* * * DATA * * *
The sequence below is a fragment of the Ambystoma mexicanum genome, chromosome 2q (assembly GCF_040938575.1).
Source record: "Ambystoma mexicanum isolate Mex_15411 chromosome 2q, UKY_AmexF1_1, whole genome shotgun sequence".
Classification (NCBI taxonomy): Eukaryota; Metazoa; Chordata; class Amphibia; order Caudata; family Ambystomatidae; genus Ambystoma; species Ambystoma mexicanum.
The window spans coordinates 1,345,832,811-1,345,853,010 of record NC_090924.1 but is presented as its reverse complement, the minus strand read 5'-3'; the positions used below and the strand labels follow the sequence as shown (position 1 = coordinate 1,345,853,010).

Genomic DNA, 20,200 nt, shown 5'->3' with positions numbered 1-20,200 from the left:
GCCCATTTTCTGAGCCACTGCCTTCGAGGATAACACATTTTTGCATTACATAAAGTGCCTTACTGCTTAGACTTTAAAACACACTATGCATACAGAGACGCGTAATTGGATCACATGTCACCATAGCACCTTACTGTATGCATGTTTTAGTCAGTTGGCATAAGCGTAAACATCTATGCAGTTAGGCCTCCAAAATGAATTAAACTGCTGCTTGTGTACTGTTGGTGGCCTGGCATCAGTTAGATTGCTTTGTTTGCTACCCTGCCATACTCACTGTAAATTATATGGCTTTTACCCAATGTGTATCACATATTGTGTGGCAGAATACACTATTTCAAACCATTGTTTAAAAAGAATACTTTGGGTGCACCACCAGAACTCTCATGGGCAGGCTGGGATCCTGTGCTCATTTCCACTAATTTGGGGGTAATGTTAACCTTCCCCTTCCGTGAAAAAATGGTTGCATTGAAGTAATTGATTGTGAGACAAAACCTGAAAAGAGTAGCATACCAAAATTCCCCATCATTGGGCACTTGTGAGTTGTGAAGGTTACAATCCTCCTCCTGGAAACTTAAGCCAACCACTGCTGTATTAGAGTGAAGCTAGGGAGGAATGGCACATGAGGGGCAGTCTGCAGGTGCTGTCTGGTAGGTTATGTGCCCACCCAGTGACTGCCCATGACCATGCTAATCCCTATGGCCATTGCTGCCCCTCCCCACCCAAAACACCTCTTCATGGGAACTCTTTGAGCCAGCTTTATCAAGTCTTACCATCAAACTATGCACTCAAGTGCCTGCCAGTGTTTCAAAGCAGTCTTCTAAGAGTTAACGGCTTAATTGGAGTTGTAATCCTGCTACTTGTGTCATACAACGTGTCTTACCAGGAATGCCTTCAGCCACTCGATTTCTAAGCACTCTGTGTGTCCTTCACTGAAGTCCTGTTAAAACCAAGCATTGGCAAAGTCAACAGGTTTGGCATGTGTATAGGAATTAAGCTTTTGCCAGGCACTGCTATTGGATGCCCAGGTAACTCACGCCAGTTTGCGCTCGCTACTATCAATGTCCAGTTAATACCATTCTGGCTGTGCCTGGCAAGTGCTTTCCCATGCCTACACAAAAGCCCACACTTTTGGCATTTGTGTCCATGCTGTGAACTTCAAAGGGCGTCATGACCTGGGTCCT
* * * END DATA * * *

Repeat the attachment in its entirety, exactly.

The sequence below is a fragment of the Ambystoma mexicanum genome, chromosome 2q (assembly GCF_040938575.1).
Source record: "Ambystoma mexicanum isolate Mex_15411 chromosome 2q, UKY_AmexF1_1, whole genome shotgun sequence".
Classification (NCBI taxonomy): Eukaryota; Metazoa; Chordata; class Amphibia; order Caudata; family Ambystomatidae; genus Ambystoma; species Ambystoma mexicanum.
The window spans coordinates 1,345,832,811-1,345,853,010 of record NC_090924.1 but is presented as its reverse complement, the minus strand read 5'-3'; the positions used below and the strand labels follow the sequence as shown (position 1 = coordinate 1,345,853,010).

Genomic DNA, 20,200 nt, shown 5'->3' with positions numbered 1-20,200 from the left:
GCCCATTTTCTGAGCCACTGCCTTCGAGGATAACACATTTTTGCATTACATAAAGTGCCTTACTGCTTAGACTTTAAAACACACTATGCATACAGAGACGCGTAATTGGATCACATGTCACCATAGCACCTTACTGTATGCATGTTTTAGTCAGTTGGCATAAGCGTAAACATCTATGCAGTTAGGCCTCCAAAATGAATTAAACTGCTGCTTGTGTACTGTTGGTGGCCTGGCATCAGTTAGATTGCTTTGTTTGCTACCCTGCCATACTCACTGTAAATTATATGGCTTTTACCCAATGTGTATCACATATTGTGTGGCAGAATACACTATTTCAAACCATTGTTTAAAAAGAATACTTTGGGTGCACCACCAGAACTCTCATGGGCAGGCTGGGATCCTGTGCTCATTTCCACTAATTTGGGGGTAATGTTAACCTTCCCCTTCCGTGAAAAAATGGTTGCATTGAAGTAATTGATTGTGAGACAAAACCTGAAAAGAGTAGCATACCAAAATTCCCCATCATTGGGCACTTGTGAGTTGTGAAGGTTACAATCCTCCTCCTGGAAACTTAAGCCAACCACTGCTGTATTAGAGTGAAGCTAGGGAGGAATGGCACATGAGGGGCAGTCTGCAGGTGCTGTCTGGTAGGTTATGTGCCCACCCAGTGACTGCCCATGACCATGCTAATCCCTATGGCCATTGCTGCCCCTCCCCACCCAAAACACCTCTTCATGGGAACTCTTTGAGCCAGCTTTATCAAGTCTTACCATCAAACTATGCACTCAAGTGCCTGCCAGTGTTTCAAAGCAGTCTTCTAAGAGTTAACGGCTTAATTGGAGTTGTAATCCTGCTACTTGTGTCATACAACGTGTCTTACCAGGAATGCCTTCAGCCACTCGATTTCTAAGCACTCTGTGTGTCCTTCACTGAAGTCCTGTTAAAACCAAGCATTGGCAAAGTCAACAGGTTTGGCATGTGTATAGGAATTAAGCTTTTGCCAGGCACTGCTATTGGATGCCCAGGTAACTCACGCCAGTTTGCGCTCGCTACTATCAATGTCCAGTTAATACCATTCTGGCTGTGCCTGGCAAGTGCTTTCCCATGCCTACACAAAAGCCCACACTTTTGGCATTTGTGTCCATGCTGTGAACTTCAAAGGGCGTCATGACCTGGGTCCT